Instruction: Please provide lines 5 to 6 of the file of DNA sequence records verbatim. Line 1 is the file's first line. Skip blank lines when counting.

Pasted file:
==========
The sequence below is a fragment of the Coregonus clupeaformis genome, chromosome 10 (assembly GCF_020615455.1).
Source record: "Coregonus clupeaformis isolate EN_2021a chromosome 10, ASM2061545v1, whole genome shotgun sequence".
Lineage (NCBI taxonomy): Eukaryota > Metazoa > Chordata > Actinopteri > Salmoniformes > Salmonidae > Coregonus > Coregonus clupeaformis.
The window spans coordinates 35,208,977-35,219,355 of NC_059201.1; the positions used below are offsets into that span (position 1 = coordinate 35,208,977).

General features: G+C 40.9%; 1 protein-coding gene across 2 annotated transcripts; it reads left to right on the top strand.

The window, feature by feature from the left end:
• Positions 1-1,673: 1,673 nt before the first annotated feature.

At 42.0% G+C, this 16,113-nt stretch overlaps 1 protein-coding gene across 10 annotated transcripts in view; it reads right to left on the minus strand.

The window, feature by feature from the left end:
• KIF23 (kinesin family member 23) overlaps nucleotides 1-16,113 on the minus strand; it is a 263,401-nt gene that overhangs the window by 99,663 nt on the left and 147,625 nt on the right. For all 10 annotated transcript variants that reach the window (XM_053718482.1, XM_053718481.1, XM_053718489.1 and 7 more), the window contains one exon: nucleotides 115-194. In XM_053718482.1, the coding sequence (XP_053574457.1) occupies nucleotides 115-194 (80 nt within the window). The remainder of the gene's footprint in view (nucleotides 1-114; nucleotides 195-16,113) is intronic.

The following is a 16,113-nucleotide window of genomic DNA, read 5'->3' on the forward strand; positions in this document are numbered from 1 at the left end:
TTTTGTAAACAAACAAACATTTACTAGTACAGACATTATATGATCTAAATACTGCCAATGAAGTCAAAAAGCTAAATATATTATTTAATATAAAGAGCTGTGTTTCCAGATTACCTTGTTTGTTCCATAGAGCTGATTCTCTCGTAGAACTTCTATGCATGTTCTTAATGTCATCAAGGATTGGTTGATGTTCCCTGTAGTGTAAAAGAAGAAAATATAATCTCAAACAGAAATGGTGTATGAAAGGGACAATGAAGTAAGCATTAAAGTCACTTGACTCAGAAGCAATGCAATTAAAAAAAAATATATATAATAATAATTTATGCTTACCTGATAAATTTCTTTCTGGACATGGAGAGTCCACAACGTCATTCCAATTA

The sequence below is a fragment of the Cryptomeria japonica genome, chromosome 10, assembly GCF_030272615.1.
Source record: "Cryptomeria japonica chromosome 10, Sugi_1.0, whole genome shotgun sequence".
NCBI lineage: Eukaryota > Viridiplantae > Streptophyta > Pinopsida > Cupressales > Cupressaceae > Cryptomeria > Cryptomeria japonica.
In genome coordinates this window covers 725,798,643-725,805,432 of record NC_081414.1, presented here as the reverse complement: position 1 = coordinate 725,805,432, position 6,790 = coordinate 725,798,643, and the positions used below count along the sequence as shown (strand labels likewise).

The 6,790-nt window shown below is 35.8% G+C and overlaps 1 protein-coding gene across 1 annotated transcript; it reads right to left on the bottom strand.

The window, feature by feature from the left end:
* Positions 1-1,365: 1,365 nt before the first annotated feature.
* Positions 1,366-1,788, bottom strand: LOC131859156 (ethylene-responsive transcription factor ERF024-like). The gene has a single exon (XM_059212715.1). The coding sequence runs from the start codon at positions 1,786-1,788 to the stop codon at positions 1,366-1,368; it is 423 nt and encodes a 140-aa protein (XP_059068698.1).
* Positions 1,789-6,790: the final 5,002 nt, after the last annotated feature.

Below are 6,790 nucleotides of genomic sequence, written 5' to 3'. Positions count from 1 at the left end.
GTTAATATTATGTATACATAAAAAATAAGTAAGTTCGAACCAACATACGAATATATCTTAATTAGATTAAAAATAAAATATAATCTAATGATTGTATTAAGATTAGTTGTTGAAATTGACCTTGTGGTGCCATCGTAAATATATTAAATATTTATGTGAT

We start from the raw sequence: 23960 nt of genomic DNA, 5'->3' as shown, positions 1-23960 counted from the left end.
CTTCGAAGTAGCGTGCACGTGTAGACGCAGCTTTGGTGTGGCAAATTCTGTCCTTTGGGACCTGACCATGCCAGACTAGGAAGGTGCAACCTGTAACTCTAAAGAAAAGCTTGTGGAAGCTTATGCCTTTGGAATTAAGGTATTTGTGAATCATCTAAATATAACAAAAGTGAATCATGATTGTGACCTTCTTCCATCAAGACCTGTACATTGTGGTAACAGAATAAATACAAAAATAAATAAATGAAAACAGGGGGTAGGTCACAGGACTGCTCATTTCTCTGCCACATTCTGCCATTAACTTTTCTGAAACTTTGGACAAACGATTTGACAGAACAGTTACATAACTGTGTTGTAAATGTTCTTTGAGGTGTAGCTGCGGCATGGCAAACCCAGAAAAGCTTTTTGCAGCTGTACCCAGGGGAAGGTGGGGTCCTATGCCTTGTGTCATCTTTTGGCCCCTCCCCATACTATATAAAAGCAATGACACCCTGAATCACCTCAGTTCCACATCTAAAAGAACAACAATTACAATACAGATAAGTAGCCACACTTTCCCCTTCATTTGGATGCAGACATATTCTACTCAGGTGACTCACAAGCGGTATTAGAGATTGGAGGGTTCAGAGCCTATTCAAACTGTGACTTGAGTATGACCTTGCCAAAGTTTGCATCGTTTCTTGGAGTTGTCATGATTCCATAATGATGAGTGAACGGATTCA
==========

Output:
General features: G+C 40.9%; 1 protein-coding gene across 2 annotated transcripts; it reads left to right on the top strand.

The window, feature by feature from the left end: